C3 Framework Holds Great Promise and Potential

At the recent St. Louis NCSS National Conference, the major initiative of the conference was the unveiling of and enthusiasm for the new

College, Career, and Civic Life (C3) Framework for Social Studies State Standards: State Guidance for Enhancing the Rigor of K-12 Civics, Economics, Geography, and History

This initiative is the result of exhaustive work by many at the state levels, NCSS and beyond, and it is intended to serve as an avenue to promote Social Studies education in all states and school systems nationwide. There are strands within the C3 Framework for Civics, Economics, Geography, and History (as well as the Social Sciences: Sociology, Psychology, et al). It would be in our best interests to become familiar with the C3 Framework and promote it in a positive and and constructive manner. Full copies of the C3 Framework are available at the NCSS website ( ) along with a 2 page “brief ” of the framework. The framework is a genuine step in the right direction for Social Studies education and one we need to publicize throughout the Commonwealth of Massachusetts.

Here is a copy of a letter I am sending and I would encourage EVERYONE to send your own personalized version of this letter to every administrator, school committee member, and state official that should truly have a concern for and an awareness of Social Studies education.

Dear Comm. Chester,


Few are adequately aware of new C3 Framework for SS Education. Even fewer are aware of the weakening of SS education over the past decade-plus. I have included here a simple flyer that gives a brief but appropriate overview of the C3 Standard and a request. I ask simply that you read it, discuss its value with the DESE Board, and simply pass on to each local school system the importance of looking at this standard.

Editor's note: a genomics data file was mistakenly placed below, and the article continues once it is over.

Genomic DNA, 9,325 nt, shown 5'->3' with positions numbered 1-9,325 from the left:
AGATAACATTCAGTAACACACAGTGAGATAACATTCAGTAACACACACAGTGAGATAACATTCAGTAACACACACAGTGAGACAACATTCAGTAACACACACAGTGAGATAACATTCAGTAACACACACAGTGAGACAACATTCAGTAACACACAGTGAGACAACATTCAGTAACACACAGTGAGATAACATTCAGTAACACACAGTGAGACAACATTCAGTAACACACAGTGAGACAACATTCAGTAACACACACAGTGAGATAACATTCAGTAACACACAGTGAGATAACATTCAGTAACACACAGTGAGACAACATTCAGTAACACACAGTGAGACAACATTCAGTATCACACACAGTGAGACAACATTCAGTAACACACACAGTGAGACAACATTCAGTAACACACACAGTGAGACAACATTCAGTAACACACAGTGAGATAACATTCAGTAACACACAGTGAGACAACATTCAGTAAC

I realize this state, along with many others, has chosen to give a higher priority to ELA and Math, and in some cases Science, and I understand the rationale behind such decisions. I also hope that the DESE realizes the impact of this decision on the Social Studies, as this has had as great an impact on this discipline as on those mentioned above but in a very different way. As the philosophy of the state of Massachusetts is to place all curriculum decisions at the local level, I would hope that you & the DESE Board would realize the importance, the validity, and the true worth of endorsing this curriculum standard and encouraging all local systems to draw upon the standard to reinforce and  reinvigorate Social Studies education in each and every system in the Commonwealth. The recent PISA test scores for Massachusetts are to be applauded, but still we can not do so without noting that there is no mention of the Social Studies and/or civic education in the tests or the report about the tests.


With the current status of Social Studies/Civics education in this state and across the nation, with the contemporary animus we witness in our national government day after day, and with the National Council for Social Studies 2014 National Conference being held in Boston in November 2014 with the theme of “Let Freedom Ring: the Civic Mission of Our Schools”, it would seem that this is the best time, the right time to vocalize a need for greater attention to Social Studies education. While the PISA tested areas remain high on the priority list – and we are all cognizant of why that may be necessary – please do not allow Social Studies education to be diminished. The new C3 Framework works hand-in-hand with the Common Core Frameworks and reinforces all learning for College, Career, and Civic Life! Preparation for College, Careers, and Civic Life – that is the mission all our schools can agree on as a goal and outcome for one and all.



Norm Shacochis

Immediate Past President, MCSS


cc: MCSS website

Senator Richard Moore, Massachusetts General Court

Senator Sondra Chang-Diaz, Massachusetts General Court

Matthew Malone, Massachusetts Sec. of Education

Tom Scott, Exec. Director, Massachusetts School Superintendents

Glenn Koocher, Exec. Director, Massachusetts School Committees



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